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Lecture

03-13-2013.docx

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Department
History
Course
HIS2342
Professor
Naomi Davidson
Semester
Winter

Description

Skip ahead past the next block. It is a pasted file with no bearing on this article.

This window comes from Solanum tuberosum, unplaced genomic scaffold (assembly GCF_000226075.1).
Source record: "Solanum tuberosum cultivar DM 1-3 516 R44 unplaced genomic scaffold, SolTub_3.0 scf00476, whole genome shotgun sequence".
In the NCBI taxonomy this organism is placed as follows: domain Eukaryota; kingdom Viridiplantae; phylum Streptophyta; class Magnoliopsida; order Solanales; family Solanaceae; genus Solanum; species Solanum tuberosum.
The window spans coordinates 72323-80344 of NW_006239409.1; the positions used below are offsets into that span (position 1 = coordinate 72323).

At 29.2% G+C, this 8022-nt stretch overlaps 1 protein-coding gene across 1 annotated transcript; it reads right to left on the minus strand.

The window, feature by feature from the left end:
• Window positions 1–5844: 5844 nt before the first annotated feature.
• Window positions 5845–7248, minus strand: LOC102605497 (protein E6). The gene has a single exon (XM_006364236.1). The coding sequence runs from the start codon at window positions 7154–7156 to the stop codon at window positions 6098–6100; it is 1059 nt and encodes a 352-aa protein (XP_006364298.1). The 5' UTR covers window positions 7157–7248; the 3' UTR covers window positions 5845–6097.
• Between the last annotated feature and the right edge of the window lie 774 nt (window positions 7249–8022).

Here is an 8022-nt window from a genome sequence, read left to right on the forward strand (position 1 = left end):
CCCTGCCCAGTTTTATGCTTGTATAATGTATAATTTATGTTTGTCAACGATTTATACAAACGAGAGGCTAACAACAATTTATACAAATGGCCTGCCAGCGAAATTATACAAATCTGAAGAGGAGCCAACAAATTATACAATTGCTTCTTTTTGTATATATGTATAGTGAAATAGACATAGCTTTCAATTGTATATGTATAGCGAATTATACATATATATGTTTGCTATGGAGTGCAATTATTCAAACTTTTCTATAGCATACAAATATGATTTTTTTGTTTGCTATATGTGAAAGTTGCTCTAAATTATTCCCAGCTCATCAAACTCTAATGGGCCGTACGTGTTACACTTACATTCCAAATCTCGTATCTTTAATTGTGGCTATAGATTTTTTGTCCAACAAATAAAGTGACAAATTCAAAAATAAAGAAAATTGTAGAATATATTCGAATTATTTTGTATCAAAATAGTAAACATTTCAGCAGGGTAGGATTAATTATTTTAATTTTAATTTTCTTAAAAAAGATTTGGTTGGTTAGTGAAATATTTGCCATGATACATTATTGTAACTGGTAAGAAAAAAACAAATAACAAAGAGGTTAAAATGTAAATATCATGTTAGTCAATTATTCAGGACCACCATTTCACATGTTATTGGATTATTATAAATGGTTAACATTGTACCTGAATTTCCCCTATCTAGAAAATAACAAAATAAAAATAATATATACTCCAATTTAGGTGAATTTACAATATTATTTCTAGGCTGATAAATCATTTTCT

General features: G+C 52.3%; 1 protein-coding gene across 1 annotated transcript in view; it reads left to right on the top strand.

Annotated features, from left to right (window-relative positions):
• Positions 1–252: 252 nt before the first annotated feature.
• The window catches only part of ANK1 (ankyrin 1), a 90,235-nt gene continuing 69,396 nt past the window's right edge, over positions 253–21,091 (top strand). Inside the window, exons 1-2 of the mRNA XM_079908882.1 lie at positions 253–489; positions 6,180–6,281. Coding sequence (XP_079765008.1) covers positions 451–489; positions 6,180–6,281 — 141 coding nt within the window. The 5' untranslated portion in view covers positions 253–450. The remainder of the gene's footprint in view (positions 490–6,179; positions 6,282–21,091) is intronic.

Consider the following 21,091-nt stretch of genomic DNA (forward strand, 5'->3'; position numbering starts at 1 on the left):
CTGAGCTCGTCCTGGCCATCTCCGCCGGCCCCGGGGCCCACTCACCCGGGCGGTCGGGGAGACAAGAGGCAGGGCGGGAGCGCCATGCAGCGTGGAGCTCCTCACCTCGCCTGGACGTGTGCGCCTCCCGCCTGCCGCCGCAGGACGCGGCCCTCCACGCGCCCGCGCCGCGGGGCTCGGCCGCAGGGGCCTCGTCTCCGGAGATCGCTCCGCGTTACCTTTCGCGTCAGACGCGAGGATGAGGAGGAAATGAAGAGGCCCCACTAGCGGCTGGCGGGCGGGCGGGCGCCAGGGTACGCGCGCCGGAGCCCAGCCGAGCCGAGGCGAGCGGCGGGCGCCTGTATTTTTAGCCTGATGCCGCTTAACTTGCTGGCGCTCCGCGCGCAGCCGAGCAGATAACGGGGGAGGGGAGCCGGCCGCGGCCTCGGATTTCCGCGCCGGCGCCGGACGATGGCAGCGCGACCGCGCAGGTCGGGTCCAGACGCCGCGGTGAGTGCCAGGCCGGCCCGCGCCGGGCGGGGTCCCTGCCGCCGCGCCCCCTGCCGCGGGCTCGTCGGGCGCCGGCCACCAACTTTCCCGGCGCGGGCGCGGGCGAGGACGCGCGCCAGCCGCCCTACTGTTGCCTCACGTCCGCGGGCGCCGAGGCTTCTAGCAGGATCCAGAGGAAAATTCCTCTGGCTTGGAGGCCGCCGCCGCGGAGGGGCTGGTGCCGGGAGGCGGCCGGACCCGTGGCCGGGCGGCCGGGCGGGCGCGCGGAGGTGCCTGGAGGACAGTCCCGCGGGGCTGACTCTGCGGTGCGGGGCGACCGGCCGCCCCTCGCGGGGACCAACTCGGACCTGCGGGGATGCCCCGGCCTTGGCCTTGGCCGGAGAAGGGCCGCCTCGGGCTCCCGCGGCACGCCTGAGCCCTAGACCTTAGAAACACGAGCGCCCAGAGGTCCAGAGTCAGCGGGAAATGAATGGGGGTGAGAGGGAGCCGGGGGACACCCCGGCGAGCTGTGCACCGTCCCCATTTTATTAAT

- We need to understand why the young. Why the young man represented a threat to the social order. Before we explore the events, trends and movements of 1968 we need to understand the political and social shifts. - Decline and fall of the world population of Western Europe that resulted in an upward and mobile rural population. - We have people moving away from the countryside into the cities. They become more educated then there parents and their elders. New occupations require secondary and tertiary education in ways that weren’t necessary in earlier years. - Before WWII, if we combine the UK and France the number of University students was less then 1/10 1%. - After WWII, we had as much as 20% of the population that was going to university. We have a massive increase in the accessibility to post-secondary education. - Many historians say that in Post-War Europe this new group of young people created a new body of citizens. The young university students came into existence in the 1950’s in Europe and elsewhere and this new social category whom would play an important role in 1968. - Students matter even if they’re not the highest numerical group because they’re the most visible challenge to the status of the status quo. This movement gave strength and credibility to other movements. - We have this new generation of university students. Why did so many turns to radicalization? We had too many people occupying a space in society that wasn’t clearly defined. It wasn’t clear what these young people were supposed to do in society. Their identity was compounded by real concerns. - Students were very concerned that if the access to university would be a real access or if it would simply be a paper diploma because the number of students were growing by 5-6 times. - Some people though the universities needed to change themselves because there were so many more students. These material concerns about the way universities work were tied into what being a student was? Before the war being a student was an exceptional experience. Now that it became accessible to everyone what did it mean? - Another new group occupying a new social space were women. They began to work in far greater numbers and also were able to access university at the same or a superior pace then men. - The new feminist movements of the 1960’s depended on the entry of women into the work force. - These women demanded equal pay, social rights and political rights. - Feminism was an important aspect of the 1950-1960’s turbulence. - One of the important changes is that the traditional family model or family society began to take on a dthferent character after WWII. - In the late 19 century the bourgeois would workthnd in the public sphere. Women of the upper classes might’ve worked but in the 19 century the woman stays at home and raises children. This model no longer worked in the 1960’s. Divorce became more prevalent of new laws whom enabled divorce. For the first time people began living alone. Not a very high number but compared to previous generations we had more and more people whom would live on their owns. - The coupled families with children began to become a minority rather then the majority idea. - This corresponds to a general liberalization with regards to sex roles. This helped gays and lesbians with decriminalizing these aspirations. - Feminists and students attack these ideas of traditional gender roles. She contextualises men and women’s attitudes. (Reading). - A lot of anxiety started to create because a lot of individuals in the 1960-1970 rejected the idea of adolescence. They didn’t want to stay as eternal students in a pre-arranged plan made by their parents. - They also didn’t want to be “adults” this is where the slogan “Never trust above 30”. What was novel about this conception in the 1960’s was that it existed. This was a new social category an individual stuck between adolescence and adult-hood. - Young people became social actors. Some of them see this as a boom, a new market and new products. Parents and Teachers are less excited about this social group whom assumes an authority younger generations didn’t have earlier on. - Social scientists begin to talk of young adults as preparation for adulthood but not childhood either. In the late 1960’s is when a culture of celebrating youth takes on its own. We start to see advertising aimed at not only the young but also everyone. These changes do not change into political change. The elder individuals hold most political leadership. And they’re usually men. - What started happening however was bringing in young workers and appealing to them. - One of the identities was the internationalism. The generic figure of the young person wanted to travel abroad, Europeans started to listen to British and American music. These international interests defined the clothing as well. They tend to support the clothing style of their nation. Dressing as a member of the working class. - Individuals cannot underestimate the divide between this youth and their parents. It's important to view this to understand 1968. The young generation has radically different ideas of life based on their learning and expectations. - Parents came of age during the 1930’s. These are children whom lived during the depression in WWII. These parents push security; freedom and access to social welfare are the most important elements. - Their children have had a different life. They’re born after WWII; they’re born in a post- war boom. The security of a job seems like a prison, they have no reason to think that they shouldn’t be able to travel or leave the job they dislike. They have no reason to stay and do the same job as their parents. They come of age in a massive age of unemployment. They can explain that security isn’t the most important in life. - What 1968 means in different context means is quite different? It’s specifically targeted towards a revolution. The goal of this rev